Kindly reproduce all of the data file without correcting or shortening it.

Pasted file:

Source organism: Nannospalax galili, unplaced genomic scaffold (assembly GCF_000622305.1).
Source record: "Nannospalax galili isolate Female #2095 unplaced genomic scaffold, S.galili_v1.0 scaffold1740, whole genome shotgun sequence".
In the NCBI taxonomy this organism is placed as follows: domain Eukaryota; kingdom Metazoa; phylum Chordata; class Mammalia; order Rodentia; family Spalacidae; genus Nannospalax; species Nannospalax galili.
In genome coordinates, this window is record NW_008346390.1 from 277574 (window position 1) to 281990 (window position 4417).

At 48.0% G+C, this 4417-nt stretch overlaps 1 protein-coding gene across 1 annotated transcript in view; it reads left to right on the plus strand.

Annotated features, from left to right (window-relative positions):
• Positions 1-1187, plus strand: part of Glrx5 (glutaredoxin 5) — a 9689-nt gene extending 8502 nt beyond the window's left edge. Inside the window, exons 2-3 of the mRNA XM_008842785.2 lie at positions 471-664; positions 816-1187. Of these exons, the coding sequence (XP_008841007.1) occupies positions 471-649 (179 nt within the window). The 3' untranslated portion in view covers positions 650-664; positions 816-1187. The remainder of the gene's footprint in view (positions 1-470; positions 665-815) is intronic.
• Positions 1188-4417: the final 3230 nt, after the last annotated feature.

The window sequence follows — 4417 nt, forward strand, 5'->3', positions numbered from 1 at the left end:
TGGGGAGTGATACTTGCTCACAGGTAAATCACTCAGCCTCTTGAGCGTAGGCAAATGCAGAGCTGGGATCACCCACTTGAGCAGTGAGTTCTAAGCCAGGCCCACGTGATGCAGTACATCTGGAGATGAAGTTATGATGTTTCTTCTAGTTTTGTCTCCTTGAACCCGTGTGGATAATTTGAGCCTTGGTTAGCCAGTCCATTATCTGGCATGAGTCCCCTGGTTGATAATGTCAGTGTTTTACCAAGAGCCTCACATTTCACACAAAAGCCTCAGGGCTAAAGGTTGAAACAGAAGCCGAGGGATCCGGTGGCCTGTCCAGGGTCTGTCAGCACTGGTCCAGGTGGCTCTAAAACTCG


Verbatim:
Source organism: Nannospalax galili, unplaced genomic scaffold (assembly GCF_000622305.1).
Source record: "Nannospalax galili isolate Female #2095 unplaced genomic scaffold, S.galili_v1.0 scaffold1740, whole genome shotgun sequence".
In the NCBI taxonomy this organism is placed as follows: domain Eukaryota; kingdom Metazoa; phylum Chordata; class Mammalia; order Rodentia; family Spalacidae; genus Nannospalax; species Nannospalax galili.
In genome coordinates, this window is record NW_008346390.1 from 277574 (window position 1) to 281990 (window position 4417).

At 48.0% G+C, this 4417-nt stretch overlaps 1 protein-coding gene across 1 annotated transcript in view; it reads left to right on the plus strand.

Annotated features, from left to right (window-relative positions):
• Positions 1-1187, plus strand: part of Glrx5 (glutaredoxin 5) — a 9689-nt gene extending 8502 nt beyond the window's left edge. Inside the window, exons 2-3 of the mRNA XM_008842785.2 lie at positions 471-664; positions 816-1187. Of these exons, the coding sequence (XP_008841007.1) occupies positions 471-649 (179 nt within the window). The 3' untranslated portion in view covers positions 650-664; positions 816-1187. The remainder of the gene's footprint in view (positions 1-470; positions 665-815) is intronic.
• Positions 1188-4417: the final 3230 nt, after the last annotated feature.

The window sequence follows — 4417 nt, forward strand, 5'->3', positions numbered from 1 at the left end:
TGGGGAGTGATACTTGCTCACAGGTAAATCACTCAGCCTCTTGAGCGTAGGCAAATGCAGAGCTGGGATCACCCACTTGAGCAGTGAGTTCTAAGCCAGGCCCACGTGATGCAGTACATCTGGAGATGAAGTTATGATGTTTCTTCTAGTTTTGTCTCCTTGAACCCGTGTGGATAATTTGAGCCTTGGTTAGCCAGTCCATTATCTGGCATGAGTCCCCTGGTTGATAATGTCAGTGTTTTACCAAGAGCCTCACATTTCACACAAAAGCCTCAGGGCTAAAGGTTGAAACAGAAGCCGAGGGATCCGGTGGCCTGTCCAGGGTCTGTCAGCACTGGTCCAGGTGGCTCTAAAACTCG